The research appears to strongly support the conclusion that same-sex couples foster the same wholesome environment as opposite-sex couples and suggests that the traditional notion that children need a mother and a father to be raised into healthy, well-adjusted adults is based more on stereotype than anything else.

Stated in the reverse, same-sex couples are just as screwed up as opposite-sex couples. This is a fundamental axiom of liberal democracy upon which both the Iowa Supreme Court and Polish Solidarity leader Adam Michnik agree, Adam having made the observation that, “democracy is a continuous articulation of particular interests, a diligent search for compromise among them, a marketplace of passions, emotions, hatreds, and hopes; it is eternal imperfection, a mixture of sinfulness, saintliness, and monkey business.” God knows why homosexuals actually want to subject themselves to the institution of marriage. But they sure as hell have every right to, so let the monkey business commence. • 9 April 2009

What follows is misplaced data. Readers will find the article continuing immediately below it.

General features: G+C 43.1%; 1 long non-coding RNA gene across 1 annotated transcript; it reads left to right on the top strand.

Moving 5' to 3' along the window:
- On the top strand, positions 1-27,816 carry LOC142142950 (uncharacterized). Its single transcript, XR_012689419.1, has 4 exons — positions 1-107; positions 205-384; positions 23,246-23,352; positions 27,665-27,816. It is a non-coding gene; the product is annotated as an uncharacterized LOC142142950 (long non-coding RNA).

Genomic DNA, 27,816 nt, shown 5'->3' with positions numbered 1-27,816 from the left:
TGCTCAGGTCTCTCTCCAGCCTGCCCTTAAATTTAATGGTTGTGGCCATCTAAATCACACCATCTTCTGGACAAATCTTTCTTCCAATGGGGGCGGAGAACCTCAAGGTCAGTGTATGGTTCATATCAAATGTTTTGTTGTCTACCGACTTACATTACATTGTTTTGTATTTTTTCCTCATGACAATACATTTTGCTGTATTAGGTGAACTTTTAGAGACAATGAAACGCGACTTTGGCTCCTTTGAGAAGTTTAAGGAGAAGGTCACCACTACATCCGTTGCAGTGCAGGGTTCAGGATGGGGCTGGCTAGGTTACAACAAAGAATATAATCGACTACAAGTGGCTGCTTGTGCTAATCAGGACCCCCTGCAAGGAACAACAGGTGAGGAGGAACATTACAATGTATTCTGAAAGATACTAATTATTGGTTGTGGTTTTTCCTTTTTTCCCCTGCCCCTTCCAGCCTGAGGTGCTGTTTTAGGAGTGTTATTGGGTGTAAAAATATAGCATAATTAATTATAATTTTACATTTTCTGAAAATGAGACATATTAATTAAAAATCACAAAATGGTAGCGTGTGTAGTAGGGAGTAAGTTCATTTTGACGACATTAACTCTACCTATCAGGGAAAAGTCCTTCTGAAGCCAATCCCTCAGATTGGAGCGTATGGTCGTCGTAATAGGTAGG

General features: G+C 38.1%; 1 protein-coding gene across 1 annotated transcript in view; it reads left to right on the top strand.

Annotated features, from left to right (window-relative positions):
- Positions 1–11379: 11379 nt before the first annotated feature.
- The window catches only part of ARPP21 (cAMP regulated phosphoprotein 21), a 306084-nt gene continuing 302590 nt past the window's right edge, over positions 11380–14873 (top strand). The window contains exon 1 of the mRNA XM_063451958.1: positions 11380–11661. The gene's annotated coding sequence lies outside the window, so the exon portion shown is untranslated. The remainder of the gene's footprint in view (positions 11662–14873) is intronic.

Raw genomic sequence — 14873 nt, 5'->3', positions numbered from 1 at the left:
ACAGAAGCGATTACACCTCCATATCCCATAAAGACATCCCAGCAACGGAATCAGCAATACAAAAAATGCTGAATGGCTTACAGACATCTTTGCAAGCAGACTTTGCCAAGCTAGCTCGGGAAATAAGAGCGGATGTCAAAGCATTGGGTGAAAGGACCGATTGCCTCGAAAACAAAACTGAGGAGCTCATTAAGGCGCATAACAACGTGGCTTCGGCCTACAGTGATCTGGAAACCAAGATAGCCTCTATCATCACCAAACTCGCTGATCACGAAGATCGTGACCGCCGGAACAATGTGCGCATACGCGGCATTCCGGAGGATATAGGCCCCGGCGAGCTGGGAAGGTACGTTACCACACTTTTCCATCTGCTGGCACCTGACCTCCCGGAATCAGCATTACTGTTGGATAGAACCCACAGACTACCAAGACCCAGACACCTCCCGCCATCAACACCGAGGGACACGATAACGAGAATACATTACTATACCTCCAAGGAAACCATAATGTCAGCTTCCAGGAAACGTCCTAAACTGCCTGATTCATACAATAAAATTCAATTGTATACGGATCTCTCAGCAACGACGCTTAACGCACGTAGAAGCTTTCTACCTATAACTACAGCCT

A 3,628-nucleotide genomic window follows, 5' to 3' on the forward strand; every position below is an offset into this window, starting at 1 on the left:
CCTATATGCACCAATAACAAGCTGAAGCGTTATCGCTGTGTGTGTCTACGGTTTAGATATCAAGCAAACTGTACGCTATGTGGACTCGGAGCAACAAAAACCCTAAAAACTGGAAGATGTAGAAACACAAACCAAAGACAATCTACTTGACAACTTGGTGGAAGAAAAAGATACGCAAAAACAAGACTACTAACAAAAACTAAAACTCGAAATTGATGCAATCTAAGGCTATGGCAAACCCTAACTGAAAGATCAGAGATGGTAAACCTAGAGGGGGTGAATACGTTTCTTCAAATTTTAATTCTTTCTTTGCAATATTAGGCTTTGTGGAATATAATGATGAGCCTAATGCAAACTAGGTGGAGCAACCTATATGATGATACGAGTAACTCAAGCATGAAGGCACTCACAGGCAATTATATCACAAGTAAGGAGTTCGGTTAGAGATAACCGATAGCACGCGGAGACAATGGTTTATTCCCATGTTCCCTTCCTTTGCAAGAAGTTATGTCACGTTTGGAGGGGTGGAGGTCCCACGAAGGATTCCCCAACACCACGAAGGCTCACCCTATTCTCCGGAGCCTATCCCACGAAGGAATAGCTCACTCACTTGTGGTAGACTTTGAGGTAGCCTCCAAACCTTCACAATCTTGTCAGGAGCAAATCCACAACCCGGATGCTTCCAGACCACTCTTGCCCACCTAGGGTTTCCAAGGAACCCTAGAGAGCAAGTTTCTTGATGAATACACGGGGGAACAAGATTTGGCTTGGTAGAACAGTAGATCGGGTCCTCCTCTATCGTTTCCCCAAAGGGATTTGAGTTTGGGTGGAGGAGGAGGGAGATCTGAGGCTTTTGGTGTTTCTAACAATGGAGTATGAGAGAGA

Morgan Meis has a PhD in Philosophy and is a founding member of Flux Factory, an arts collective in New York. He has written for n+1, The Believer, Harper’s Magazine, and The Virginia Quarterly Review. He won the Whiting Award in 2013. Morgan is also an editor at 3 Quarks Daily, and a winner of a Creative Capital | Warhol Foundation Arts Writers grant. A book of Morgan’s selected essays can be found here. He can be reached at morganmeis@gmail.com.